Saturday, February 07, 2009

Snubby Pr0n! Knife Pr0n! Rabbit Pr0n! (oh my!)

Click any pictures for large size.

The 442 is fresh back from S&W. It was sent in for weak hammer strikes, and returned with a note indicating the issue was fixed along with repairs to the yoke for "end cylinder shake." The note said the problems had been "examined and repaired to our standards." I found this slightly amusing since the problems existed when it left the factory. So, S&W quality control; not so good. S&W repair service; fantastic! They paid shipping both ways, and asked only for a short letter explaining the problem and a return address.

I took it to the range, and put 50 rounds of 38 special through it so I could be sure it would be able to serve if needed. No misfires, but one surprise. I've called the Smithy Firestarter before, now I'm going to call it Firebreather. I'm not sure what they did to it back at S&W, but now when I shoot it, 5 inch flames shoot out the forcing cone at 10 and 2 o'clock. It's pretty fucking awesome.

I need to work on my one handed shooting a bit, and my one handed weak side shooting a lot... The trigger was also noticeably smoother upon return from S&W, which definitely improved my shooting with this tiny handful of a gun.

I like it even more now. Absence makes the heart grow fonder, I suppose. Maybe I should send my G22 somewhere. :p

Next up are two of the Benchmade 940 series.

The black blade is my first serious EDC, and saw carry every day in every place I was allowed since I was 16. It was my baby. It's 154cm steel, and the action flies open at a hard look.

Turners was having a sale on the late model satin bladed 940 that I just couldn't pass on. It sported my new favorite steel, S30v, and a wider cut on the blade that I really liked. When my girlfriend asked for a fast opening blade she could carry, the older 940 had a new job. Now we have matching knives, how cute.

The differences between the two were the more aggressive blade shape on the late model, the steel, and the coating on the handle.

The coating on the handle was actually a source of discomfort for me. The early model had a smooth anodized aluminum handle that was very easy on the fingers. It was smooth, but not slick. Almost 10 years of pocket carry made the grip very smooth, but never wore the green anodization. The late model had more of a bead-blasted matte finish that initially felt more like a chalk board. It was rough, but didn't afford any additional grip. After a year and a half of pocket carry the grip is much smoother, and no longer feels odd.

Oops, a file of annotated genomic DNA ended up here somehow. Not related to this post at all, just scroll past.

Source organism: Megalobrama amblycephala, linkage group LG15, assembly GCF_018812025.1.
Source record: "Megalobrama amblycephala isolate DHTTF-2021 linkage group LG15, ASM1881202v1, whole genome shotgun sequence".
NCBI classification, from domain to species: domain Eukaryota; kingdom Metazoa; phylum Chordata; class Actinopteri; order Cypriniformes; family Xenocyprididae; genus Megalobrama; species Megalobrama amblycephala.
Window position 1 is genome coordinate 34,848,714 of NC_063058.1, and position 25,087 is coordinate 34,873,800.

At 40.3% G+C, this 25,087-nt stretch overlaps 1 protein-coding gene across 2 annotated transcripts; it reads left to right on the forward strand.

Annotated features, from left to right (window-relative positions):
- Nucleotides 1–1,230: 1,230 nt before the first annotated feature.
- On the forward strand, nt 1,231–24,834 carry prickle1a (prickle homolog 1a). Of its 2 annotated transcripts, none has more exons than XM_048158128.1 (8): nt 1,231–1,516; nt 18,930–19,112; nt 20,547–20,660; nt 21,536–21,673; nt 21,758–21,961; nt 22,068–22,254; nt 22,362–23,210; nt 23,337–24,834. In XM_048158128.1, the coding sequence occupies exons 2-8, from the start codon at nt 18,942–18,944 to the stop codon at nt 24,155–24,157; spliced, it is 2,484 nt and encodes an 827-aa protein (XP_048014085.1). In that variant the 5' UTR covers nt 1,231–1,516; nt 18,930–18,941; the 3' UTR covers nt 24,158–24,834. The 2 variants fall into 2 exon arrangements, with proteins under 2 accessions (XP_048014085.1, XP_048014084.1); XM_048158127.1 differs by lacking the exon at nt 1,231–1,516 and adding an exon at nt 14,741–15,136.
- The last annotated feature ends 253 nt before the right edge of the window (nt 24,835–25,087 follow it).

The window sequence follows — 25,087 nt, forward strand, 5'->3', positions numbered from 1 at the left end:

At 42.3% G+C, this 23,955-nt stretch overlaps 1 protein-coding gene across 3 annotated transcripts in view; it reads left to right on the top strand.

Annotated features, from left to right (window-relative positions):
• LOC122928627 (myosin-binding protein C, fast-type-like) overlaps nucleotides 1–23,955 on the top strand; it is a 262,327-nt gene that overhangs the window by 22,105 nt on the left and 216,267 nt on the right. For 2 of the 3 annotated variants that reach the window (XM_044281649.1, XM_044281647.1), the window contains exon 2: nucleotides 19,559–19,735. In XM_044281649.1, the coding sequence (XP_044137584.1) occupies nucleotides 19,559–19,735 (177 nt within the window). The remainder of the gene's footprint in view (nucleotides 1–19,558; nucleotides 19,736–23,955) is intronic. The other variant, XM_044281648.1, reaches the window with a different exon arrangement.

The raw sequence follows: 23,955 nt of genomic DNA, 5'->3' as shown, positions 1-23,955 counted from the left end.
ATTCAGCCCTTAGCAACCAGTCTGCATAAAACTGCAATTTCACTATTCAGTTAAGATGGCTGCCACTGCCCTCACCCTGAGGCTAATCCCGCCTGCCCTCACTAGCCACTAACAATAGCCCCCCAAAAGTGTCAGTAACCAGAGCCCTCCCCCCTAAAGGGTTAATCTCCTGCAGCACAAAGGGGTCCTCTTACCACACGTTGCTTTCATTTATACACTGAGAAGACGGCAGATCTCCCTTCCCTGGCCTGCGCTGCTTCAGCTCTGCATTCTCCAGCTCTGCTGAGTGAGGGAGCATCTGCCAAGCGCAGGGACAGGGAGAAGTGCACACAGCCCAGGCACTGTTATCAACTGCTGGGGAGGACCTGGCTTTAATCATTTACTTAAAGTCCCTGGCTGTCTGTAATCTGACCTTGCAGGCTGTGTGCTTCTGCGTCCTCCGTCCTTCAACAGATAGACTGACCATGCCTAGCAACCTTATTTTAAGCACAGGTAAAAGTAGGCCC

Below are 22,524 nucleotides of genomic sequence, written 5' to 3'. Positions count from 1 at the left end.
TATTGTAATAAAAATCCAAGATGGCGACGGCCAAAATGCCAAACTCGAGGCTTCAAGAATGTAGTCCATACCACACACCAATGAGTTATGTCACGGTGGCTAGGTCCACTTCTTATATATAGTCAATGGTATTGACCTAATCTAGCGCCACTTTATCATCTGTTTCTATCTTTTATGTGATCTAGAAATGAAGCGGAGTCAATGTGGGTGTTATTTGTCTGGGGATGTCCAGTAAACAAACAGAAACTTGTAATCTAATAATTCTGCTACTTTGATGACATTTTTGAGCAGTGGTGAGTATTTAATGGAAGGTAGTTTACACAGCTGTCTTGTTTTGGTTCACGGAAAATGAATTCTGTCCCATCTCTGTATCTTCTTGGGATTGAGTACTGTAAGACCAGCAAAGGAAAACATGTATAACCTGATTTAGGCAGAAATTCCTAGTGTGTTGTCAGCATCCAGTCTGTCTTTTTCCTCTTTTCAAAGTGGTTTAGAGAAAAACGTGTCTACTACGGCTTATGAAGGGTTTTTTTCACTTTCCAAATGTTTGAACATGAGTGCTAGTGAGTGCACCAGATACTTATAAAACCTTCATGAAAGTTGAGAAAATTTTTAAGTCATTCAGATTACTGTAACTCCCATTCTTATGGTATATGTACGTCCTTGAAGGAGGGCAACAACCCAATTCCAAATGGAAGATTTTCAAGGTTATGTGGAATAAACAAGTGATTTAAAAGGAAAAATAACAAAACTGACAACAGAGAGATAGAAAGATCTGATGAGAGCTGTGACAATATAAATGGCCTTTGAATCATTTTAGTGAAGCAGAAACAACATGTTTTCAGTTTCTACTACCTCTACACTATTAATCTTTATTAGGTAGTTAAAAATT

One of the best things about the 940 series is the grip shape. It just seems to fit perfectly in your hand.

It has all the curves in all the right places, and feels very natural, and very confident in your hand. If you have yet to wrap your hands around one, I would recommend it.

But don't take my word for it, the incredible popularity of the 940 series speaks for itself. Save up for it. Spend the money on it. It's worth it.

And now a limited edition Benchmade Skirmish.

This is a big knife. It's obviously a combat folder, something you carry where you cannot be armed, or want the piece of mind only a bigger blade can afford. Try to use the book for scale, this is a big knife.

I picked this up from Josh at SouthParkPundit a while ago. I took one look at the light carry wear on the handle and the practically unused blade, and realized he had given it the same job I had intended on giving it.

It's a heavy carry, but it's slim and carries well. At first, you think you'd prefer tip up carry, but the fact is the handle is so long your thumb would have quite a way to travel from the rear of the handle to open it. Pulling it from your pocket and twisting it into a high grip puts your thumb right against the opening loop. Tip down carry is faster on this knife.

Lastly, Spyderco Native II and III. The three is serrated with the wider handle.

Ignoring the sarration/plain difference in the blades, you'll notice the three has a wider blade than the two, and a different cut on the blade. I included a lot of pictures to help explain the opinion I shared earlier. Since then, I have become more accepting of the two, but still can't get over the utter lack of ergonomics.

The three is damn near perfection in ergonomics, while the two is an obvious evolutionary predecessor.

The difference in width of the grips seems minor, but it makes quite a difference.

The clip on the three is also superior in pliability, yet remains strong in grip. It's an impressive design that has clearly been minutely tuned.

Note the finger grip at the choil, just below the blade. The three has a fully shaped circle, and relief cuts in the grip so your index finger feels comfortable and sure there. The two is obviously misshapen, and the edges on the blade side are sharper than the three.

And Ava lounging about.


Anonymous said...

Those Benchmade knives look pretty cool. Pity they only seem to come in that green color. Well, there is the 943, but the blade shape is different. Unless, of course you do something like this.

Alas, there aren't any knife stores around my area to go look at one in person. If I really liked it I might just get it in spite of the color.

benchmade 940 said...

The benchmade 940 is an excellent everyday carry pocket knife. very functional, fast opening, great safety features, very light, and clips perfectly into your pocket without it getting in the way. a great knife